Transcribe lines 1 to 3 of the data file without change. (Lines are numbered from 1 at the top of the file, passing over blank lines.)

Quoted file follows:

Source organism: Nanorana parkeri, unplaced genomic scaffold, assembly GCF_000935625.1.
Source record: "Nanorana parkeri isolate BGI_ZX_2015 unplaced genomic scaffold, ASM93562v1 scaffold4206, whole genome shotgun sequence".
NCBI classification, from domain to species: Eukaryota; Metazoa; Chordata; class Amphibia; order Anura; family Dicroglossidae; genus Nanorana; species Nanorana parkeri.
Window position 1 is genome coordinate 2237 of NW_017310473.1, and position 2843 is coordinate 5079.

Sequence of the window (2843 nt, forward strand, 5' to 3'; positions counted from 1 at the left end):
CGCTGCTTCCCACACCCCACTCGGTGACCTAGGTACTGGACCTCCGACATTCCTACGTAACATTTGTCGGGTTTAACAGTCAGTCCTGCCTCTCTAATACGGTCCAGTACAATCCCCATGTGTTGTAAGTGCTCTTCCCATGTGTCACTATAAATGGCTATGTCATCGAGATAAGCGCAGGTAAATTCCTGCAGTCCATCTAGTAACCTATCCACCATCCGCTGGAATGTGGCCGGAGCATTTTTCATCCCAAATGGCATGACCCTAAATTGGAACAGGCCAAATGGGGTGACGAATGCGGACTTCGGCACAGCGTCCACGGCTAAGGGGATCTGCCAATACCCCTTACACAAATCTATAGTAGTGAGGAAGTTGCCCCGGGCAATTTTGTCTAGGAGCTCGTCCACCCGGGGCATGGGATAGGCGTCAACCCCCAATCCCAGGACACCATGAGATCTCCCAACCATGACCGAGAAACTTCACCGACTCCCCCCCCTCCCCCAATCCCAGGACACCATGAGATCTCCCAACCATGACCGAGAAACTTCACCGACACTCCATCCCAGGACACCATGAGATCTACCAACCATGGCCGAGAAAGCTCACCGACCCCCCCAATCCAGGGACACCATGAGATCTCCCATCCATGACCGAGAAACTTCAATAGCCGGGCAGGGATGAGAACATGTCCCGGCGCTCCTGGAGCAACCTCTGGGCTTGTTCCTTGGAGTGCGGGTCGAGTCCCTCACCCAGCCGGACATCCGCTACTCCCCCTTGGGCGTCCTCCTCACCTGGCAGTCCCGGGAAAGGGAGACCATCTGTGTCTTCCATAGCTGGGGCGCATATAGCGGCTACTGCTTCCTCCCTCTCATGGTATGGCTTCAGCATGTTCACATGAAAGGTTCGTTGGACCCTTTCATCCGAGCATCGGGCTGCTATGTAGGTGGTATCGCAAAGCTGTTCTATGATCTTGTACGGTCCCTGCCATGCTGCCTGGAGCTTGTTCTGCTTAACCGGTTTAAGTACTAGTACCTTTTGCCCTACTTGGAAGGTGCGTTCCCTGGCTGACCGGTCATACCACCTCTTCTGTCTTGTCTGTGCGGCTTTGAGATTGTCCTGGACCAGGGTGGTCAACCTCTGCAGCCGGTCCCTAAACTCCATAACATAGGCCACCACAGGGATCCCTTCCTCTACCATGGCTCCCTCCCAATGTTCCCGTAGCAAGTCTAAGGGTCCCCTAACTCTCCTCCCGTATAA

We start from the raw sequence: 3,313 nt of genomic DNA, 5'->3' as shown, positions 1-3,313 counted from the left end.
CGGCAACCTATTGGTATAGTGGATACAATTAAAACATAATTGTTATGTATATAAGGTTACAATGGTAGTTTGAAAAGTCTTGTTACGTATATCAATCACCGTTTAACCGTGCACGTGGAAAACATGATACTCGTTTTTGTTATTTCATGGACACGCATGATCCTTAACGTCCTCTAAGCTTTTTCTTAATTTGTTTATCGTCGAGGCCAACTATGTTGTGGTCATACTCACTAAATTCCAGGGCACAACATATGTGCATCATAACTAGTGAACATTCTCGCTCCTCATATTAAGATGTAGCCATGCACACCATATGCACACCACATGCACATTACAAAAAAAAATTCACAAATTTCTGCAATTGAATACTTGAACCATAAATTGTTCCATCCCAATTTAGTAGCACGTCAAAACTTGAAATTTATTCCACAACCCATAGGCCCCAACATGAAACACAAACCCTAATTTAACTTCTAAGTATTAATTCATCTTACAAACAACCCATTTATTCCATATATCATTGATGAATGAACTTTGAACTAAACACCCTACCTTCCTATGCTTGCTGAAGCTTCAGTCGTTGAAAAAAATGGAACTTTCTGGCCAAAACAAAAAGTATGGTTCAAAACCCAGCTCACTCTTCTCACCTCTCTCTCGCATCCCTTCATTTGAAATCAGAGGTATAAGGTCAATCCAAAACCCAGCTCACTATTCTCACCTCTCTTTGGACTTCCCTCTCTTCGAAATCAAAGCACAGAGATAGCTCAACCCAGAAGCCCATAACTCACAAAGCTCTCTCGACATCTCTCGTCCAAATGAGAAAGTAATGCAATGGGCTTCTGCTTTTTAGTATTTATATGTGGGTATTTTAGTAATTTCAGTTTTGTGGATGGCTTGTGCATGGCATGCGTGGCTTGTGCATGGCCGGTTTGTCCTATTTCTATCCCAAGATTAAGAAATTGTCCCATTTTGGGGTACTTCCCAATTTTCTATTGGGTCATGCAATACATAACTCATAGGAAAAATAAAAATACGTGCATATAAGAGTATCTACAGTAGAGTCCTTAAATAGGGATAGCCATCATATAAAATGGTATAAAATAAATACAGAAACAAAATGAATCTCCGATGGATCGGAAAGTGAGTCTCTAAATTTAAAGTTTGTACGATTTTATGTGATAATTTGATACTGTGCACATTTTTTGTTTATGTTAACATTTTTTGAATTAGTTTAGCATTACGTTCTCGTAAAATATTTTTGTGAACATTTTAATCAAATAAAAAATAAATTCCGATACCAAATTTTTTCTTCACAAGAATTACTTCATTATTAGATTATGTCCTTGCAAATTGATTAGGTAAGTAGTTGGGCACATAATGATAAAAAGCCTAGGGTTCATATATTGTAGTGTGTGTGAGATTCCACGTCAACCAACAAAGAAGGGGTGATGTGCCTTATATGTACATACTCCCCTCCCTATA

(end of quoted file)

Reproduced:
Source organism: Nanorana parkeri, unplaced genomic scaffold, assembly GCF_000935625.1.
Source record: "Nanorana parkeri isolate BGI_ZX_2015 unplaced genomic scaffold, ASM93562v1 scaffold4206, whole genome shotgun sequence".
NCBI classification, from domain to species: Eukaryota; Metazoa; Chordata; class Amphibia; order Anura; family Dicroglossidae; genus Nanorana; species Nanorana parkeri.